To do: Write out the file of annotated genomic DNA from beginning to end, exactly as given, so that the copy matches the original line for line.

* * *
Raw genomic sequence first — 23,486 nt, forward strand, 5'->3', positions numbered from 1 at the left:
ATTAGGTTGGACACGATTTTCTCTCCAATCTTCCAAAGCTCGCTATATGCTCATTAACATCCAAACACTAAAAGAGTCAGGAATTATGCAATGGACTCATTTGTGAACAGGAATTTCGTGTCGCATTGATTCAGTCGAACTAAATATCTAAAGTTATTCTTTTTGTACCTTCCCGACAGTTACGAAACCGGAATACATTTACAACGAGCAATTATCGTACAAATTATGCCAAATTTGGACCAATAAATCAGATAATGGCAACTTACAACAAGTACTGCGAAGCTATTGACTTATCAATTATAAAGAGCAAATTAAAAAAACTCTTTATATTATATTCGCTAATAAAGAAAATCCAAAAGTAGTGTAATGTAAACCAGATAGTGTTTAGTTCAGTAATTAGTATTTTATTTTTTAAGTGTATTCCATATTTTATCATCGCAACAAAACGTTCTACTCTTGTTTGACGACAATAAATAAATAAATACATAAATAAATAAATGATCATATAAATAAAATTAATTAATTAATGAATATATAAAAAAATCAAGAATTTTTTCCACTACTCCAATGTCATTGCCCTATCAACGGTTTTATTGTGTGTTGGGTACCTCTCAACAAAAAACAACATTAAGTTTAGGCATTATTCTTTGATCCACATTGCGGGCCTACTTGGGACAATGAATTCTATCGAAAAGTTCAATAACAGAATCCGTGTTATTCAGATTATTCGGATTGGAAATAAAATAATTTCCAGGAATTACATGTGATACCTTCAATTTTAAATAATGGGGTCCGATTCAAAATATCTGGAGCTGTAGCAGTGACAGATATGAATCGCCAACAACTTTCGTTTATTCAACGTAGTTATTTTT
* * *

Raw genomic sequence first — 23,486 nt, forward strand, 5'->3', positions numbered from 1 at the left:
ATTAGGTTGGACACGATTTTCTCTCCAATCTTCCAAAGCTCGCTATATGCTCATTAACATCCAAACACTAAAAGAGTCAGGAATTATGCAATGGACTCATTTGTGAACAGGAATTTCGTGTCGCATTGATTCAGTCGAACTAAATATCTAAAGTTATTCTTTTTGTACCTTCCCGACAGTTACGAAACCGGAATACATTTACAACGAGCAATTATCGTACAAATTATGCCAAATTTGGACCAATAAATCAGATAATGGCAACTTACAACAAGTACTGCGAAGCTATTGACTTATCAATTATAAAGAGCAAATTAAAAAAACTCTTTATATTATATTCGCTAATAAAGAAAATCCAAAAGTAGTGTAATGTAAACCAGATAGTGTTTAGTTCAGTAATTAGTATTTTATTTTTTAAGTGTATTCCATATTTTATCATCGCAACAAAACGTTCTACTCTTGTTTGACGACAATAAATAAATAAATACATAAATAAATAAATGATCATATAAATAAAATTAATTAATTAATGAATATATAAAAAAATCAAGAATTTTTTCCACTACTCCAATGTCATTGCCCTATCAACGGTTTTATTGTGTGTTGGGTACCTCTCAACAAAAAACAACATTAAGTTTAGGCATTATTCTTTGATCCACATTGCGGGCCTACTTGGGACAATGAATTCTATCGAAAAGTTCAATAACAGAATCCGTGTTATTCAGATTATTCGGATTGGAAATAAAATAATTTCCAGGAATTACATGTGATACCTTCAATTTTAAATAATGGGGTCCGATTCAAAATATCTGGAGCTGTAGCAGTGACAGATATGAATCGCCAACAACTTTCGTTTATTCAACGTAGTTATTTTT